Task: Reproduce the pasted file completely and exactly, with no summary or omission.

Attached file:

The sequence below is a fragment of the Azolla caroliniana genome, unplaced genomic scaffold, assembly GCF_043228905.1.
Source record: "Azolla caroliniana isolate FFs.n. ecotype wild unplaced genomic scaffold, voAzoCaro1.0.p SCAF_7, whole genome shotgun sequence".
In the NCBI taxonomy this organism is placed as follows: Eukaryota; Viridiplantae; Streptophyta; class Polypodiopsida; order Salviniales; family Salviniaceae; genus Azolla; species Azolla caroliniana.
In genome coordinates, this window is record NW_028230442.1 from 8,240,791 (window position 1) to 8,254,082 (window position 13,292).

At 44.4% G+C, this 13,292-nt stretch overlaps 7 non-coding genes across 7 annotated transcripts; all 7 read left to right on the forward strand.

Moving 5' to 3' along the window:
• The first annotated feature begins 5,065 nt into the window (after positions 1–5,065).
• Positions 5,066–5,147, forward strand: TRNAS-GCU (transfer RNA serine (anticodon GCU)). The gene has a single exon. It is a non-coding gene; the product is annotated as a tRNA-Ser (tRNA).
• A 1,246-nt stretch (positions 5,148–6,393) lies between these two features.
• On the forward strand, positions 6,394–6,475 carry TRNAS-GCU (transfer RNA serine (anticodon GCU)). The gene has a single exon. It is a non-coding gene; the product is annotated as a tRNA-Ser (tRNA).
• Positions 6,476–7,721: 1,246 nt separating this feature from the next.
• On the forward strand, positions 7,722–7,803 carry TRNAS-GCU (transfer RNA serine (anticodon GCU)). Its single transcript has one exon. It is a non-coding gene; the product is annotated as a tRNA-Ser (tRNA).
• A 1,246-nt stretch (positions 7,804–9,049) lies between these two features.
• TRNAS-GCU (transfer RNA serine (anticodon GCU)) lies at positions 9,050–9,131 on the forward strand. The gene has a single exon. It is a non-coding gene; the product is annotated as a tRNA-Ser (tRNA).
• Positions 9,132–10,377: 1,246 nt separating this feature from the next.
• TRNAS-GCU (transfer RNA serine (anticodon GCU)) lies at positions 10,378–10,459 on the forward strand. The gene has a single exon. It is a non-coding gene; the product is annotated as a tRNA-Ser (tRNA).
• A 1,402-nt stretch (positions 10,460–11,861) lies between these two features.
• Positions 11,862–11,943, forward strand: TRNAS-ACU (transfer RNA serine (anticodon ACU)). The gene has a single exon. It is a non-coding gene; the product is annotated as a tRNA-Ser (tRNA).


The sequence below is a fragment of the Azolla caroliniana genome, unplaced genomic scaffold, assembly GCF_043228905.1.
Source record: "Azolla caroliniana isolate FFs.n. ecotype wild unplaced genomic scaffold, voAzoCaro1.0.p SCAF_7, whole genome shotgun sequence".
In the NCBI taxonomy this organism is placed as follows: Eukaryota; Viridiplantae; Streptophyta; class Polypodiopsida; order Salviniales; family Salviniaceae; genus Azolla; species Azolla caroliniana.
In genome coordinates, this window is record NW_028230442.1 from 8,240,791 (window position 1) to 8,254,082 (window position 13,292).

At 44.4% G+C, this 13,292-nt stretch overlaps 7 non-coding genes across 7 annotated transcripts; all 7 read left to right on the forward strand.

Moving 5' to 3' along the window:
• The first annotated feature begins 5,065 nt into the window (after positions 1–5,065).
• Positions 5,066–5,147, forward strand: TRNAS-GCU (transfer RNA serine (anticodon GCU)). The gene has a single exon. It is a non-coding gene; the product is annotated as a tRNA-Ser (tRNA).
• A 1,246-nt stretch (positions 5,148–6,393) lies between these two features.
• On the forward strand, positions 6,394–6,475 carry TRNAS-GCU (transfer RNA serine (anticodon GCU)). The gene has a single exon. It is a non-coding gene; the product is annotated as a tRNA-Ser (tRNA).
• Positions 6,476–7,721: 1,246 nt separating this feature from the next.
• On the forward strand, positions 7,722–7,803 carry TRNAS-GCU (transfer RNA serine (anticodon GCU)). Its single transcript has one exon. It is a non-coding gene; the product is annotated as a tRNA-Ser (tRNA).
• A 1,246-nt stretch (positions 7,804–9,049) lies between these two features.
• TRNAS-GCU (transfer RNA serine (anticodon GCU)) lies at positions 9,050–9,131 on the forward strand. The gene has a single exon. It is a non-coding gene; the product is annotated as a tRNA-Ser (tRNA).
• Positions 9,132–10,377: 1,246 nt separating this feature from the next.
• TRNAS-GCU (transfer RNA serine (anticodon GCU)) lies at positions 10,378–10,459 on the forward strand. The gene has a single exon. It is a non-coding gene; the product is annotated as a tRNA-Ser (tRNA).
• A 1,402-nt stretch (positions 10,460–11,861) lies between these two features.
• Positions 11,862–11,943, forward strand: TRNAS-ACU (transfer RNA serine (anticodon ACU)). The gene has a single exon. It is a non-coding gene; the product is annotated as a tRNA-Ser (tRNA).